I haven't dived for food - I'm too shame... but that shame may peel away as I change day by day in my mind set about the world we live in.

  2. I have never dumpster dived, but I did tell my hubby about your story. If it was something we ever had to do, it's nice to know others do as well.

  3. When I get through telling you the finer points, the two of you should try it. I don't do it because I have to do it. When you have to do it, you may have company at the dumpster because they have to do it, too.

  4. too many stores will not give away their discards and I hate to see good, healthy food wasted! more power to you, Practical!

  5. Dmarie, there is some foolish "store policy" about someone suing the store if the food is bad.

    tlc, I assume your husband was not appalled.

  6. I've never done it personally, though I am intrigued. I had a whole houseful of friends that nightly drove to Little Caesars to retrieve boxed pizzas from the dumpster. Hey, young, creative hippies gotta eat and the price is right!

  7. And, you ate it? Good for you young hippies. Food is food. Free is great.

  8. I have not dumpster dived for food. I don't know that I would, at least not in my small town, where everyone would know that is "so and so's wife" since my husband is known by many people in town because of his profession. In a big city, where I could be anonymous, I think I would go on a nighttime run with freegans, just to see what it's like.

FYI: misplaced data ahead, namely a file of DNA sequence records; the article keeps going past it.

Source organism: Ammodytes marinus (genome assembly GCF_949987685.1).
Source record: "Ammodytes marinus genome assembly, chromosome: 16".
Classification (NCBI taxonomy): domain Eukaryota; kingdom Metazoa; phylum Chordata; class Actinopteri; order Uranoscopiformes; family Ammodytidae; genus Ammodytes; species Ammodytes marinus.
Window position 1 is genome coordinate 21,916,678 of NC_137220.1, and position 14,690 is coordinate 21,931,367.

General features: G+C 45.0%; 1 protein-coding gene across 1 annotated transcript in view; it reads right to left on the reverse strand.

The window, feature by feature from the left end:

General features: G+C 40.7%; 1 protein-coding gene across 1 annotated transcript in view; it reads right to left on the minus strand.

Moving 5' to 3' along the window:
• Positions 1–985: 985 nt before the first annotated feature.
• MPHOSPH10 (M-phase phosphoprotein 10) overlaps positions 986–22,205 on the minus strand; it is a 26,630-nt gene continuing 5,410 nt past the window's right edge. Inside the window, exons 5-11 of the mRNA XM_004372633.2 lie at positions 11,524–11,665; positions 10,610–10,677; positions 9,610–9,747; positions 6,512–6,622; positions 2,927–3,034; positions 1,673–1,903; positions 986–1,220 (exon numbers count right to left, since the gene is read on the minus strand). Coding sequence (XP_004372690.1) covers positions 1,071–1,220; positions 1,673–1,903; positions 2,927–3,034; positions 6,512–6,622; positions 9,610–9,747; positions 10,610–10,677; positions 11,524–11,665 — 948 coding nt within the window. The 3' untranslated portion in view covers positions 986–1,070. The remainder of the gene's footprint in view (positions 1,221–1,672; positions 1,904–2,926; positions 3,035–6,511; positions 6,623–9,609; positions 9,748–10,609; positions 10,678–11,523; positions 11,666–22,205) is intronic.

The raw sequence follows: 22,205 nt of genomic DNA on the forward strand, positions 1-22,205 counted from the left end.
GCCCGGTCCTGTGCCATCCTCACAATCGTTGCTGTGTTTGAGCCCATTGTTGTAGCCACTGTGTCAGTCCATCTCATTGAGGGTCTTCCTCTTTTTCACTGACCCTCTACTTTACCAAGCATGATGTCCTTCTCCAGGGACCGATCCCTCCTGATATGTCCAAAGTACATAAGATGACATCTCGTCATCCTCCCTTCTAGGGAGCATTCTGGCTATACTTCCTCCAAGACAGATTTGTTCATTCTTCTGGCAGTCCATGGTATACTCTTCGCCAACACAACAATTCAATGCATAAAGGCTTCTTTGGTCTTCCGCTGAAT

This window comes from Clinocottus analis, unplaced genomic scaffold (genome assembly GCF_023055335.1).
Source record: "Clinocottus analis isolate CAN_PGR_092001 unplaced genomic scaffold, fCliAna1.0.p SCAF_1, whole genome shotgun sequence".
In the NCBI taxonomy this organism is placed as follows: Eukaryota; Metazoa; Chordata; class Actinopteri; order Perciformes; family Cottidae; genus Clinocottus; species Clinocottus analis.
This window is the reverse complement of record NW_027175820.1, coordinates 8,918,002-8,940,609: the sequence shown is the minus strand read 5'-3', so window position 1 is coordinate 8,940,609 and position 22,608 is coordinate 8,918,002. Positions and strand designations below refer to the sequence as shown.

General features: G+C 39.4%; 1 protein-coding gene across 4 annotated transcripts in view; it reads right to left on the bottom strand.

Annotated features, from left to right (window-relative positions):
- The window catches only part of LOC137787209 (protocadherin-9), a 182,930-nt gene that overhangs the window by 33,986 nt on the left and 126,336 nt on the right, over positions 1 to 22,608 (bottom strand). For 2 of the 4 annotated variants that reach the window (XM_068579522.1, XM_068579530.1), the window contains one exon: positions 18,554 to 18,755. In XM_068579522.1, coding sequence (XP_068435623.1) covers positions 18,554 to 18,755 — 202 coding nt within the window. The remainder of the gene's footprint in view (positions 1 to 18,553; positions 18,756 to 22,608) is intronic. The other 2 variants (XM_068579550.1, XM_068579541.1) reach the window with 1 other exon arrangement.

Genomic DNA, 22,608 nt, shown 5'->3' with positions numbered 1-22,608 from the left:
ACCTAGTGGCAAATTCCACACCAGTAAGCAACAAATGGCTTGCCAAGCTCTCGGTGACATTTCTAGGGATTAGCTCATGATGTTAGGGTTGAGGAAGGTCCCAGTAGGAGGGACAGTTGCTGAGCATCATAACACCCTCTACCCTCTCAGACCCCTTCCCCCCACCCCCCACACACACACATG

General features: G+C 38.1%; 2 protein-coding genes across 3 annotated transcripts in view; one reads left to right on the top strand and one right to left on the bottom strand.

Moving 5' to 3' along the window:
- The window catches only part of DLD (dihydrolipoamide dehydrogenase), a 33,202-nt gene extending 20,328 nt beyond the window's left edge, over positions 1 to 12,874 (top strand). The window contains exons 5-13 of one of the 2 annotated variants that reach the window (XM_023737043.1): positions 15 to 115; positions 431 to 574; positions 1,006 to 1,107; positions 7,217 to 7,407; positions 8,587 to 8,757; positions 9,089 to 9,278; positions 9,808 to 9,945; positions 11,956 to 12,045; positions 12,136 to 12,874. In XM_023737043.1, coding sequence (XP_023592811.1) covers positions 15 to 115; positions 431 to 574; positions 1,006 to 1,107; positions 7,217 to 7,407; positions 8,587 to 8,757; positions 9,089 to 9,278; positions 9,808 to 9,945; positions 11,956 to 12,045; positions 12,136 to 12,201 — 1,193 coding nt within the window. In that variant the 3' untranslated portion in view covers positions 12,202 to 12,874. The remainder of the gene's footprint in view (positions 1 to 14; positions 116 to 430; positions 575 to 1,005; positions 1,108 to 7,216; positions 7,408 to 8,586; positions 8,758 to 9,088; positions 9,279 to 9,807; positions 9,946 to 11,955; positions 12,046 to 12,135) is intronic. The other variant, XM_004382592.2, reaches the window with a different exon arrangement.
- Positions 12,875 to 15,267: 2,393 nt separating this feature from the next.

You may have already answered this question in another post, but the one thing I wonder about is how do you know that a food hasn't been thrown out because of a serious recall?

  9. Good for you. Yes, the embarrassment is the worst part of anyone seeing me.

    That is a good question. Usually, we all hear about recalls. Now, during the spinach recall, I would not have touched a piece of spinach from a grocery store that had gone to the dumpster. I try not to be completely foolhardy.

    However, we were all buying things during recalls if we did not hear about it in time. I suppose I would have treated the food just like if I had bought it. I would have tossed

    What it is like? Shocking to see so much good food going to waste. Thanks for asking that important question. Maybe we will be in the same city and can go out some to bars or to eat or movies, but to go on safari. Yeah, let's drag home trash.

  10. GV, I meant to say I would not touch spinach from the grocery store shelves or the dumpster. I remember there was no spinach on the shelves. So, if I had found it out back, it would not have come home with me.

  11. I worked for a major food company for 18 years. I did my share of food recalls. I can't speak for other companies but our policy was to pick up anything that was on recall. Generally when a store was notified of a recall they would box and set aside the product for us to take care of. Even then we had to personally check the shelves, cooler and storage areas. After pickup, depending on the problem, we either handed it in to the company company or we were required to follow instructions that would render the food inedible. Food recalls in the United States are taken very seriously. You most likely would NOT find a recalled item in a dumpster.

    That being said I can tell you that much of the food that is thrown out is simply close to/out of code or damaged packaging.

  12. Janet,
    Thanks for that information. I always wondered exactly what happened to recalled food.

    Those of us who are outside the industry make assumptions. I found produce that had never been unpacked because fresh produce came in before the older, still fresh produce was put on the shelves.